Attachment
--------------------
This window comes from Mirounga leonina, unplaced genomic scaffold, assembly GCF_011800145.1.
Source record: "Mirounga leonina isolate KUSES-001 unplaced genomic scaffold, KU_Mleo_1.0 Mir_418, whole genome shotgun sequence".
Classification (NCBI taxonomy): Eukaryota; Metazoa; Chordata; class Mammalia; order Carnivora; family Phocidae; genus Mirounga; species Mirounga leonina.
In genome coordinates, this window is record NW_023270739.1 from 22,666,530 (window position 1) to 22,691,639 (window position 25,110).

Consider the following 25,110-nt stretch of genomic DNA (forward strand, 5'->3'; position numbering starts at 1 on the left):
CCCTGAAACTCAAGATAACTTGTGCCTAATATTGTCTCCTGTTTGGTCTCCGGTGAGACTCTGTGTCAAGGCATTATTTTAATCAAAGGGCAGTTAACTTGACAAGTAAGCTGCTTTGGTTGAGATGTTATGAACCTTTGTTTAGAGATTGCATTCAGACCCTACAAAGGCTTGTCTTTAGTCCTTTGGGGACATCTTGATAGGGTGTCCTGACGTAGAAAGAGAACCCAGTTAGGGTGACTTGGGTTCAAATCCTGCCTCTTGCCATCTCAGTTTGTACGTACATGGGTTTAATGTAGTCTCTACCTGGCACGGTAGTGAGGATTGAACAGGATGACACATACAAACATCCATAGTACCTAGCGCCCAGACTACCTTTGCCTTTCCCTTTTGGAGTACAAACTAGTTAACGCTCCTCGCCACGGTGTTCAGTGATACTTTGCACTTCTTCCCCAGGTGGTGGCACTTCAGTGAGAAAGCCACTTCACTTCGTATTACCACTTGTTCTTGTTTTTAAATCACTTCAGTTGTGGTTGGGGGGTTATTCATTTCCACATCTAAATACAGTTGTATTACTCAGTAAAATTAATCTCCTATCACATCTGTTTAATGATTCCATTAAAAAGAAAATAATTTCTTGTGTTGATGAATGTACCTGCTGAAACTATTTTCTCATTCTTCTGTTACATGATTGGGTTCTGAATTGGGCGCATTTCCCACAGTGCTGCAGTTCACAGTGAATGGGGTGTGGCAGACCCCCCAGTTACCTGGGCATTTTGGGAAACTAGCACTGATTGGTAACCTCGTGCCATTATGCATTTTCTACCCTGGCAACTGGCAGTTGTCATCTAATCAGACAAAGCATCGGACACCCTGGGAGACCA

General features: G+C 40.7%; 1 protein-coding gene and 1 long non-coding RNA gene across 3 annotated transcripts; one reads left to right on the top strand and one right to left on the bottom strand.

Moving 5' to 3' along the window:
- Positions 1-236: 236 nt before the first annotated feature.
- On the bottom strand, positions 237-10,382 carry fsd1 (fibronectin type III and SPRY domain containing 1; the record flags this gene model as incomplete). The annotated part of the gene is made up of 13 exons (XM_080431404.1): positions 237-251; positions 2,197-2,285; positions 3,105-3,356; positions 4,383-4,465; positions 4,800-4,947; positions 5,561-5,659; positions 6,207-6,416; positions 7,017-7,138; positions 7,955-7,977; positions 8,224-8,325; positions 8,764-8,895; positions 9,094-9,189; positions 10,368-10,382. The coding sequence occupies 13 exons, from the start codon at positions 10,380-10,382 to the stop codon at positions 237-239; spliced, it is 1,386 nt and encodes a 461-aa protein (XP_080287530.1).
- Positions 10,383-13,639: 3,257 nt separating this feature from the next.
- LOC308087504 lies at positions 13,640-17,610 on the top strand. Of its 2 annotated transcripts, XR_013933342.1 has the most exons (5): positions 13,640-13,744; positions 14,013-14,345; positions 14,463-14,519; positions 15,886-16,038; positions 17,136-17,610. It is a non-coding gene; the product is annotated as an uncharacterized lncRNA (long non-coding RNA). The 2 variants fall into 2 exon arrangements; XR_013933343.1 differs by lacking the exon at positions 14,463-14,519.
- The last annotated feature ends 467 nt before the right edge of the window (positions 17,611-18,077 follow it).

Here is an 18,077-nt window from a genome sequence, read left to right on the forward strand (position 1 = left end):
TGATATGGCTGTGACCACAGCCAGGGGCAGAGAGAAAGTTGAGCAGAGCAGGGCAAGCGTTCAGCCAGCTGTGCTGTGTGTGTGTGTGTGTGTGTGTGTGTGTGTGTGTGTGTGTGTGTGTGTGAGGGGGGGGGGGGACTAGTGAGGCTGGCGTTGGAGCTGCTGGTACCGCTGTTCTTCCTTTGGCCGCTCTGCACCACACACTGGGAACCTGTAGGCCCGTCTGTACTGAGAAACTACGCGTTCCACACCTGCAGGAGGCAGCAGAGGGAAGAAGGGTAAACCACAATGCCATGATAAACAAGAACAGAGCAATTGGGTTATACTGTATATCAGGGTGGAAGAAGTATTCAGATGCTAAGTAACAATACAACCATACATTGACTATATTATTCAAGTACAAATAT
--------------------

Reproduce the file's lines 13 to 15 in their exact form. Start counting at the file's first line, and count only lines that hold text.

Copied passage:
- The last annotated feature ends 467 nt before the right edge of the window (positions 17,611-18,077 follow it).

Here is an 18,077-nt window from a genome sequence, read left to right on the forward strand (position 1 = left end):
TGATATGGCTGTGACCACAGCCAGGGGCAGAGAGAAAGTTGAGCAGAGCAGGGCAAGCGTTCAGCCAGCTGTGCTGTGTGTGTGTGTGTGTGTGTGTGTGTGTGTGTGTGTGTGTGTGTGTGTGAGGGGGGGGGGGGACTAGTGAGGCTGGCGTTGGAGCTGCTGGTACCGCTGTTCTTCCTTTGGCCGCTCTGCACCACACACTGGGAACCTGTAGGCCCGTCTGTACTGAGAAACTACGCGTTCCACACCTGCAGGAGGCAGCAGAGGGAAGAAGGGTAAACCACAATGCCATGATAAACAAGAACAGAGCAATTGGGTTATACTGTATATCAGGGTGGAAGAAGTATTCAGATGCTAAGTAACAATACAACCATACATTGACTATATTATTCAAGTACAAATAT